Beliefs[change | edit source]

Abbott has always held strong conservative and religious views and has not been afraid to speak out on controversial issues. Combined with his earlier training as a priest this has led to his being given the nickname of the "Mad Monk".[3] Abbott for example does not support the right of women to have an abortion.[9] As Minister for Health he created a huge protest in 2006 when he tried to ban a drug used for abortions.[2] In 2012 he was criticised by Australian lawyer Julian Burnside for saying that refugees trying to reach Australia were acting in an un-Christian way.[10] Abbott's policies for the 2013 Australian election includes a plan to stop refugee boats coming to Australia.[11] He does not support marriage equality which would let same sex couples get married.[12]

Personal life[change | edit source]

Abbott is a very keen sportsman, and regularly takes part in competitions. He is currently in training for the 2014 Port Macquarie Ironman contest. This is a race with a 3.9km swim, 180km bicycle ride, and finishing with a 42.2km run.[12] Abbott is married with three daughters.

References[change | edit source]

  1. "Warringah - Federal Election 2007". Australian Broadcasting Corporation. 21 December 2007. http://www.abc.net.au/elections/federal/2007/guide/warr.htm. Retrieved 2009-12-01.
  2. 2.0 2.1 2.2 2.3 2.4 2.5 2.6 2.7 2.8 "The facts of Tony's life". Australian Broadcasting Corporation. 2013. http://www.abc.net.au/news/2009-12-01/the-facts-of-tonys-life/1164632. Retrieved 20 May 2013.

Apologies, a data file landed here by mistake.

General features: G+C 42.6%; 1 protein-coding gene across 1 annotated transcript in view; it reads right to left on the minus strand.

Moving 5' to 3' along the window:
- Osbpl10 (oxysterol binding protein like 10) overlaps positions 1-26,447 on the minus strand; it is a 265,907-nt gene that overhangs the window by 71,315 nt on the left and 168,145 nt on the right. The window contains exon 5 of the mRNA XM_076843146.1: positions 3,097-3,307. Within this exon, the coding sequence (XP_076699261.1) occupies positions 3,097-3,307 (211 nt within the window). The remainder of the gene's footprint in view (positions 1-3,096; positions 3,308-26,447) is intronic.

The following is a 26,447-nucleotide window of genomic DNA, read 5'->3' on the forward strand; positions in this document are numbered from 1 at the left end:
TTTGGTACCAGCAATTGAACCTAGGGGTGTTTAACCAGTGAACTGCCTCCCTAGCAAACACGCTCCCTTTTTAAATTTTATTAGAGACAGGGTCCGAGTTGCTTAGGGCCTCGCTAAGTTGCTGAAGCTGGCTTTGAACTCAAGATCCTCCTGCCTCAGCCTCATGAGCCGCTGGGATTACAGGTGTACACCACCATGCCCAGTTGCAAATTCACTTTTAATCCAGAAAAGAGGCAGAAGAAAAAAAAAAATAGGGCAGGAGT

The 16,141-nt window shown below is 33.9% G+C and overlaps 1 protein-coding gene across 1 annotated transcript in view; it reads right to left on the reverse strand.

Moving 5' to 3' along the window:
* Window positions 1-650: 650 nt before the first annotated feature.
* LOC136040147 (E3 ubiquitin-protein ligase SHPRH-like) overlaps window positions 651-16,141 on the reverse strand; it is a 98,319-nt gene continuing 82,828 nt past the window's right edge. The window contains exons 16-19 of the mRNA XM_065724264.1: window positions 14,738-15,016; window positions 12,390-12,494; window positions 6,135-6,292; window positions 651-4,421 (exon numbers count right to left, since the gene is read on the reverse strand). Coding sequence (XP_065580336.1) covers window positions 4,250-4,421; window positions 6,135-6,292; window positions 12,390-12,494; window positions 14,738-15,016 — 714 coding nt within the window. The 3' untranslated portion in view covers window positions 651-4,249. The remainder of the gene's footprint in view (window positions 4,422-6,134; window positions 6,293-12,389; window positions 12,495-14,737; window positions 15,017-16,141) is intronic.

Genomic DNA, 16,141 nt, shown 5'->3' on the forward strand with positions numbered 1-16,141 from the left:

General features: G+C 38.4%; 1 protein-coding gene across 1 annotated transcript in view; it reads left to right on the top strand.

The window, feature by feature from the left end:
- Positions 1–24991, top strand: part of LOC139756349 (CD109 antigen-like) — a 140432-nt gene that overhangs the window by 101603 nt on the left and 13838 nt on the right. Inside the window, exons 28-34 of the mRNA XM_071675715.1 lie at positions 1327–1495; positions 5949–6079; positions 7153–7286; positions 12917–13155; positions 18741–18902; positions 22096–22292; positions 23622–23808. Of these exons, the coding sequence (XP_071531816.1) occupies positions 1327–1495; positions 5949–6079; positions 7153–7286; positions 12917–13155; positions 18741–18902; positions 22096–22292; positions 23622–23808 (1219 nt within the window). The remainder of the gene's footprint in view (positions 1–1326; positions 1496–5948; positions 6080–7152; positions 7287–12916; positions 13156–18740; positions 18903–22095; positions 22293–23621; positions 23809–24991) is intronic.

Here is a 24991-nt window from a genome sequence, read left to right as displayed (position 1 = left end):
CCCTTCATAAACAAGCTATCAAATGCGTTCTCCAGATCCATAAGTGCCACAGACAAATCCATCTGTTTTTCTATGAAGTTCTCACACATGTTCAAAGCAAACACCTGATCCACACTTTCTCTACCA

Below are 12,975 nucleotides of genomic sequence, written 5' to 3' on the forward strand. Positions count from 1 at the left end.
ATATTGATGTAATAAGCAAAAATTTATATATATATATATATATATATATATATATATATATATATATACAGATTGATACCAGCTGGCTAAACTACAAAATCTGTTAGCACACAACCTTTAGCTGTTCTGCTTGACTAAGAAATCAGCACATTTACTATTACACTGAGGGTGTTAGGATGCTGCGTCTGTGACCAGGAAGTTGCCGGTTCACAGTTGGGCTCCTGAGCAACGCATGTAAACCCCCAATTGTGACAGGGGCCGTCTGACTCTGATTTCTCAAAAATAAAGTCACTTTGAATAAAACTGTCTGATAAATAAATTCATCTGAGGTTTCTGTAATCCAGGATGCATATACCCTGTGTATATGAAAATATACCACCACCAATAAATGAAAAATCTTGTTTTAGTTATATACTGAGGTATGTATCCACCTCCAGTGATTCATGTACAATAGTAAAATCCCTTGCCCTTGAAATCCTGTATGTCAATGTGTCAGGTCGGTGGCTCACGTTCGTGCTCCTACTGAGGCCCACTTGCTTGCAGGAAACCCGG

3. 3.0 3.1 Woolford, Don (26 November 2009). "Tony Abbott, Mad Monk and honest larrikin". perthnow.com.au. http://www.perthnow.com.au/news/tony-abbott-mad-monk-and-honest-larrikin/story-e6frg12c-1225804303417. Retrieved 20 May 2013.
  4. BBC profile
  5. Warne-Smith, Drew (10 August 2010). "Top Lib wins respect by degrees". theaustralian.com.au. http://www.theaustralian.com.au/national-affairs/top-lib-wins-respect-by-degrees/story-fn59niix-1225903664582. Retrieved 20 May 2013.
  6. 6.0 6.1 6.2 "Tony Abbott MHR - Biography". tonyabbott.com.au. 2013. http://www.tonyabbott.com.au/AboutTony.aspx. Retrieved 20 May 2013.
  7. "Warringah - 2010 Federal Election". abc.net.au. 2013 [last update]. http://www.abc.net.au/elections/federal/2010/guide/warr.htm. Retrieved 20 May 2013.
  8. ttp://www.theage.com.au/national/abbott-quits-as-new-leadership-revolt-escalates-20091126-jtzh.html
  9. Abbott, Tony (2004). "Rate of abortion highlights our moral failings". tonyabbott.com.au. http://tonyabbott.com.au/LatestNews/ArticleswrittenbyTony/tabid/87/articleType/ArticleView/articleId/3653/RATE-OF-ABORTION-HIGHLIGHTS-OUR-MORAL-FAILINGS.aspx. Retrieved 20 May 2013.
  10. Burnside, Julian (11 July 2012). "Boat people un-Christian? Wrong, Mr Abbott". Australian Broadcasting Corporation. http://www.abc.net.au/unleashed/4123872.html. Retrieved 20 May 2013.
  11. Salna, Karlis (14 October 2012). "I'll turn the boats back, Abbott insists". news.smh.com.au. http://news.smh.com.au/breaking-news-world/ill-turn-the-boats-back-abbott-insists-20121014-27l2k.html. Retrieved 20 May 2013.
  12. 12.0 12.1 Gordon, Michael (4 May 2013). "No revisiting gay marriage: Abbott". smh.com.au. http://www.smh.com.au/opinion/political-news/no-revisiting-gay-marriage-abbott-20130503-2iygv.html. Retrieved 20 May 2013.

Other websites[change | edit source]